- 47% said it had made city officials more aware and supportive of independent businesses
- 42% said it had led to more collaboration, purchasing, and mutual support among local businesses
According to 85% of respondents, the fact that their business is locally owned and independent matters to some or most of their customers, while 11% said it mattered to a few of their customers and only 2% said that it was irrelevant to customers:
More than 300 of the survey's respondents volunteered comments as part of the survey. Some touched on the challenges facing independent businesses, particularly the continued weakness in the economy and increased competition from large online retailers.
Yet many also said that a growing number of people are seeking out locally owned businesses. "There is a definite upswing in the recognition and appreciation of buying local in the general population," said an independent business owner in Bellingham, Washington. "This year we saw significant numbers of people making an extra effort to shop locally. At least twice a day we had someone tell us that they sought us out, as well as other indie retailers to do all their Christmas shopping," said a Pennsylvania retailer. "Our buy local campaign had a very positive effect on my business. Many people mentioned that they wanted to buy local and could state its benefits," said a Frisco, Colorado, retailer.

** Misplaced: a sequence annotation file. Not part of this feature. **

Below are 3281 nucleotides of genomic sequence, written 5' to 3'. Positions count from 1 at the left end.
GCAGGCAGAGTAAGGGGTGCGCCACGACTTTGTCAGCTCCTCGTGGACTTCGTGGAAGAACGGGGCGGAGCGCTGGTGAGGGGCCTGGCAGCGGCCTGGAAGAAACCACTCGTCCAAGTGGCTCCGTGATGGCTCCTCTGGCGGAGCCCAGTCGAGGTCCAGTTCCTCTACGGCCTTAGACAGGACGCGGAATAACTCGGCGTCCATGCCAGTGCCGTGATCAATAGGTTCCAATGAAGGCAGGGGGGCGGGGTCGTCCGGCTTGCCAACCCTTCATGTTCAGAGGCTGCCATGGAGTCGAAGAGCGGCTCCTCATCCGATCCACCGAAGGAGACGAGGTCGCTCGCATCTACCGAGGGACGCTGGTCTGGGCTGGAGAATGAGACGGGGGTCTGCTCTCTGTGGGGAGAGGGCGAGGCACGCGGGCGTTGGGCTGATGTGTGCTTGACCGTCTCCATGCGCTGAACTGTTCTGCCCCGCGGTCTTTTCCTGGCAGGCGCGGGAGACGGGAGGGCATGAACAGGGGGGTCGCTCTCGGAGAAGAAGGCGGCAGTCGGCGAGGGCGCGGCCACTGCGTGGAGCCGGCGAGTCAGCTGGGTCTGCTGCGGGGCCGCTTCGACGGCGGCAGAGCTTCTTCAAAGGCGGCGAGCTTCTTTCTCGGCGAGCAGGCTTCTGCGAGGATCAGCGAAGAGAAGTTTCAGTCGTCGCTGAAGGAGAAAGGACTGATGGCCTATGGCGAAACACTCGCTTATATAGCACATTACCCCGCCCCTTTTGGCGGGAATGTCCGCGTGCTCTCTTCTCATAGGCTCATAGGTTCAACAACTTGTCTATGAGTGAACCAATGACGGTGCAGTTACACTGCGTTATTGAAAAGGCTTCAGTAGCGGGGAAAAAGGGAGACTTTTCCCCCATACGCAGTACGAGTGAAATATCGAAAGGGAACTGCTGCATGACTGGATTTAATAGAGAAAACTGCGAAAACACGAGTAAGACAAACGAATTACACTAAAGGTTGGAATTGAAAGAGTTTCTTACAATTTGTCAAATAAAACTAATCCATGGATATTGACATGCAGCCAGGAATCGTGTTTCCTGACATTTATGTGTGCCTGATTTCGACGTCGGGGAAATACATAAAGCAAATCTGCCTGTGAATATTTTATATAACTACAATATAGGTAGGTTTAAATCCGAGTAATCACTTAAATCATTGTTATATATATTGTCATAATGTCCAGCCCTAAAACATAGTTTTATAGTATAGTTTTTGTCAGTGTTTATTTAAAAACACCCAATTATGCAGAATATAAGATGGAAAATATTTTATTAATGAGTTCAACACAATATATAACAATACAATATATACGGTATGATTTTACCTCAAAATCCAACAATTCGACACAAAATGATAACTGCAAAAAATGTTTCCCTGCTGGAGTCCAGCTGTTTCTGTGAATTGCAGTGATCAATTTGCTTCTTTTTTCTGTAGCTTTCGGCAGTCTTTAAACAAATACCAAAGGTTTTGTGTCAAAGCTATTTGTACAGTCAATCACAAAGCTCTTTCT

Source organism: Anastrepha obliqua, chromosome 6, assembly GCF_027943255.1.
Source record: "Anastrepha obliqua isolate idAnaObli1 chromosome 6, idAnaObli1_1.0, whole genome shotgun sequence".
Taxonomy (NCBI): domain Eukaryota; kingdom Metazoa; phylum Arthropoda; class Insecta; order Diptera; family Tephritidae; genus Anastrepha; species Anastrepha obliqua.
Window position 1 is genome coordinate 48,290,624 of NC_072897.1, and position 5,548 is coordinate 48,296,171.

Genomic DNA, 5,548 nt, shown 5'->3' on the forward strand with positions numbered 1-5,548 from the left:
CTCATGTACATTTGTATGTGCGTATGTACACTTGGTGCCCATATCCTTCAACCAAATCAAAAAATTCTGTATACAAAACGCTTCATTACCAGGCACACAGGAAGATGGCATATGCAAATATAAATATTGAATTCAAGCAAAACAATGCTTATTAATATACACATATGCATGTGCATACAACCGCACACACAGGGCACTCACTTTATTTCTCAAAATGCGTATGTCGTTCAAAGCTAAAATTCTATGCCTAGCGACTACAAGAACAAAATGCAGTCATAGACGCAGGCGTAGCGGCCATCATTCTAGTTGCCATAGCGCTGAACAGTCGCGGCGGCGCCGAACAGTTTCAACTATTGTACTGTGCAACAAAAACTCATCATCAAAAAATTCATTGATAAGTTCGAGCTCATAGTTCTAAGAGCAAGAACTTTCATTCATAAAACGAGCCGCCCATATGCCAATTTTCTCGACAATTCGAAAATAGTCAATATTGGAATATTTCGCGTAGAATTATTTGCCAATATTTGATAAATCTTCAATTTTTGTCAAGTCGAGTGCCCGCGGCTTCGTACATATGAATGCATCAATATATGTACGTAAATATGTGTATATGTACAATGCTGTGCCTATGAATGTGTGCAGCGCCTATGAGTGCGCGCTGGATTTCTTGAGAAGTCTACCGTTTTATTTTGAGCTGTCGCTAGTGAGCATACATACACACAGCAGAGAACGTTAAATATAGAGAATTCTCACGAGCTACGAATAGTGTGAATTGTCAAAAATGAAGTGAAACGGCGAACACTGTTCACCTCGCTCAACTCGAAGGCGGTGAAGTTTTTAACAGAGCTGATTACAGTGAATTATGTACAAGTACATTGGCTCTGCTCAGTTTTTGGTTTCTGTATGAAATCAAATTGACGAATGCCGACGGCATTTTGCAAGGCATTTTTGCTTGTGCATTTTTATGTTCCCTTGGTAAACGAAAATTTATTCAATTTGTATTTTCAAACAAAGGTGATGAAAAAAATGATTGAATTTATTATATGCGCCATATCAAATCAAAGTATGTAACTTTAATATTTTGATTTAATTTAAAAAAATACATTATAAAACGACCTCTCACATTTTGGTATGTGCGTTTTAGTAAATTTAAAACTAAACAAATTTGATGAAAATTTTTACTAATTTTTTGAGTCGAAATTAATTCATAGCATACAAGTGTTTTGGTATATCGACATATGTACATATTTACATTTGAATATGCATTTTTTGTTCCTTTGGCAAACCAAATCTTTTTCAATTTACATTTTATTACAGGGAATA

A number of respondents also reported some degree of a public backlash against large corporations inspired by the Occupy protests, as well as aggressive tactics by big retailers, including Amazon's incentive for shoppers who use their phones to scan barcodes in brick-and-mortar stores and then buy online. "I heard more discussion this year regarding locally owned businesses, especially in light of the 'occupy' movement," said a business owner in Utah. "We had many more comments about supporting local businesses than in previous holiday seasons, and many negative comments about Amazon and their price check app," said a Massachusetts bookseller. "There was a lot of big box backlash this holiday season due to Amazon's tactics and the Occupy movement," said a Georgia retailer.
1. Results from previous surveys can be found on the Institute for Local Self-Reliance's web site at http://www.newrules.org/retail/news/survey-finds-buy-local-message-benefitting-independent-businesses
2. There are approximately 150 of these organizations, which collectively have an estimated 40,000 independent businesses as members. Most of these local groups are affiliated with one of two national organizations, the American Independent Business Alliance (AMIBA) or the Business Alliance for Local Living Economies (BALLE).